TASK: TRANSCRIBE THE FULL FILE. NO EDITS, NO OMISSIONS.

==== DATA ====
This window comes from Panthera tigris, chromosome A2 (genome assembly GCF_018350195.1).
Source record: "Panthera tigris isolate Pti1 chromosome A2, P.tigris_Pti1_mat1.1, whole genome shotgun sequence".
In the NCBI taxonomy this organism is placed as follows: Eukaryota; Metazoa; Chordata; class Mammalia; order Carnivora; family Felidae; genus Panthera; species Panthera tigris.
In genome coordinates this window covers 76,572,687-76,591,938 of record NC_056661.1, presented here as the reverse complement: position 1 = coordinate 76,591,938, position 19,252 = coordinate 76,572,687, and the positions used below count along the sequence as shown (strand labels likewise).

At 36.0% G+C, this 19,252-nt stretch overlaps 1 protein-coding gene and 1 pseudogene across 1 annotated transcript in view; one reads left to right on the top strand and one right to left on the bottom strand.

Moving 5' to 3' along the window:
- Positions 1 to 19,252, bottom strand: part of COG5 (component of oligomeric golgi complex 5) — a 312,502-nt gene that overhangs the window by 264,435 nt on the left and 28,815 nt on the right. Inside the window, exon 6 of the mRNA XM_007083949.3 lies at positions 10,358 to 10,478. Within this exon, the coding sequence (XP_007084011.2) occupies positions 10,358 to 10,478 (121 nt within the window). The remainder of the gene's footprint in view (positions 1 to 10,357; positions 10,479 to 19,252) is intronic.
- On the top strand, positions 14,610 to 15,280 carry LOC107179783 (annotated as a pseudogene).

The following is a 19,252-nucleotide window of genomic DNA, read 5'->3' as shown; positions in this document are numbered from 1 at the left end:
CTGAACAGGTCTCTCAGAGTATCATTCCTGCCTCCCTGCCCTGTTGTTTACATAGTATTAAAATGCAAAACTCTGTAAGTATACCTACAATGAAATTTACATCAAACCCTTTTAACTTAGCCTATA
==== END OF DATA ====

This window comes from Panthera tigris, chromosome A2 (genome assembly GCF_018350195.1).
Source record: "Panthera tigris isolate Pti1 chromosome A2, P.tigris_Pti1_mat1.1, whole genome shotgun sequence".
In the NCBI taxonomy this organism is placed as follows: Eukaryota; Metazoa; Chordata; class Mammalia; order Carnivora; family Felidae; genus Panthera; species Panthera tigris.
In genome coordinates this window covers 76,572,687-76,591,938 of record NC_056661.1, presented here as the reverse complement: position 1 = coordinate 76,591,938, position 19,252 = coordinate 76,572,687, and the positions used below count along the sequence as shown (strand labels likewise).

At 36.0% G+C, this 19,252-nt stretch overlaps 1 protein-coding gene and 1 pseudogene across 1 annotated transcript in view; one reads left to right on the top strand and one right to left on the bottom strand.

Moving 5' to 3' along the window:
- Positions 1 to 19,252, bottom strand: part of COG5 (component of oligomeric golgi complex 5) — a 312,502-nt gene that overhangs the window by 264,435 nt on the left and 28,815 nt on the right. Inside the window, exon 6 of the mRNA XM_007083949.3 lies at positions 10,358 to 10,478. Within this exon, the coding sequence (XP_007084011.2) occupies positions 10,358 to 10,478 (121 nt within the window). The remainder of the gene's footprint in view (positions 1 to 10,357; positions 10,479 to 19,252) is intronic.
- On the top strand, positions 14,610 to 15,280 carry LOC107179783 (annotated as a pseudogene).

The following is a 19,252-nucleotide window of genomic DNA, read 5'->3' as shown; positions in this document are numbered from 1 at the left end:
CTGAACAGGTCTCTCAGAGTATCATTCCTGCCTCCCTGCCCTGTTGTTTACATAGTATTAAAATGCAAAACTCTGTAAGTATACCTACAATGAAATTTACATCAAACCCTTTTAACTTAGCCTATA